AUGUSTA — The Legislature will soon join more than a half-dozen states debating the merits of an anti-illegal immigration bill modeled after the controversial Arizona law.
Rep. Kathleen Chase, R-Wells, has submitted a bill request that would require immigrants to carry their alien registration documents at all times and would allow local law enforcement agencies to ask whether the individuals are in the United States illegally. Chase said the bill was similar to the so-called “show-me-your-papers” Arizona law.
The bill has already generated a fierce reaction from human rights advocates who said such a law would lead to racial profiling and would focus local policing on a nonexistent problem.
Chase, who said she entered the legislation at the request of a constituent, said the proposal was meant to ensure Maine’s coast and border with Canada were protected.
“It’s not intended to be harsh or put us in a police state,” Chase said. “It’s just to protect our shores, our borders, our country.”
Chase said she wasn’t sure whether the state had an illegal immigration problem.
“There are those who think (it’s a problem),” she said. “But I’m not necessarily saying I’m one of them.”
Shenna Bellows, the executive director of the Maine Civil Liberties Union, said the proposal targets a nonexistent issue that could jeopardize fragile relationships between law enforcement and Maine’s immigrant population.
“Arizona-style racial profiling and ‘show-me-your-papers’ tactics are un-American and unconstitutional,” Bellows said. “This proposal undermines public safety by diverting scarce security resources toward false threats and eroding trust between law enforcement and communities of color.”
Chase’s proposal makes Maine one of more than a half-dozen states currently taking up anti-illegal immigration measures like the Arizona law, which proponents and opponents agree is the broadest and strictest immigration reform in decades.
Nebraska, Indiana, Colorado and Texas unveiled similar bills this week. The Mississippi state Senate earlier this month approved its version of the law, while Florida has been considering one, as well.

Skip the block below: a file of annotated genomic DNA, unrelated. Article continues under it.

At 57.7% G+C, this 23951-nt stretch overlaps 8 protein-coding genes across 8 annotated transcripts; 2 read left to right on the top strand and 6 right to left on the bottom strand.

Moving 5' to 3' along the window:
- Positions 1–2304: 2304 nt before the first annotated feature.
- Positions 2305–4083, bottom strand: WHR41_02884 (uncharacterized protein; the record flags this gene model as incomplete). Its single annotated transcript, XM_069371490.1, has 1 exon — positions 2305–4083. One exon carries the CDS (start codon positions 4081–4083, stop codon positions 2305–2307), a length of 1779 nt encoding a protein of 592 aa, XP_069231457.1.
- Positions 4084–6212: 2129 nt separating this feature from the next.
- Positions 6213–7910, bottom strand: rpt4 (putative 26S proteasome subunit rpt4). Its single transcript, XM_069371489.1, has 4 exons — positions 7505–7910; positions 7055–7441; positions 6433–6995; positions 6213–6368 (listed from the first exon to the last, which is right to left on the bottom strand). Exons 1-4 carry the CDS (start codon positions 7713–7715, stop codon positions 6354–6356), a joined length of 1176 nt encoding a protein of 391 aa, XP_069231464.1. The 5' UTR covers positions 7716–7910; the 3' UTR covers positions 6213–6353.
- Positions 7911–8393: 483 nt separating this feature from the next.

In each case, the legislation has sparked a debate between those who believe undocumented immigrants are overtaxing public services and those who say such measures open the door for harassment based on skin color.
Critics of the Arizona law also say the legislation was shepherded by the private prison industry. A National Public Radio investigation showed that the Corrections Corp. of America, the largest private prison company in the country, lobbied extensively for the legislation. The company operates six prisons in Arizona, three of which house inmates for U.S. Immigration and Customs Enforcement.
The company has proposed to build a prison in Milo. It would be built for the Federal Bureau of Prisons and would house immigration inmates for ICE.
Joseph Ponte, Gov. Paul LePage’s pick to head the Maine Department of Corrections, is currently the warden for the Nevada Southern Detention Center, which is run by the Corrections Corp. of America.
The company contributed $25,000 to LePage’s campaign via a contribution to the Republican Governors Association.
Dan Demeritt, LePage’s communications director, said the governor had not yet reviewed Chase’s legislation and declined to comment.
It’s unclear how the bill would work into existing Maine law, which appears to defer to federal law in regard to immigration policy.
Ben Chin, immigration organizer for the Maine People’s Alliance, a liberal activist organization, said Chase’s proposal, like those in other states, is “racist and unconstitutional.”
“There is no question they will lead to more racial profiling, as law enforcement is forced to rely on racial stereotypes to determine who they ask for their papers,” Chin said. “Maine needs to become more welcoming to immigrants and people of color, not less.”
Chase said her intent was to make sure local law-enforcement agencies supported federal immigration agencies.
“Personally, I think the federal government should probably do more (enforcement),” Chase said. “But let’s put (the issue) out there for people to at least discuss it.”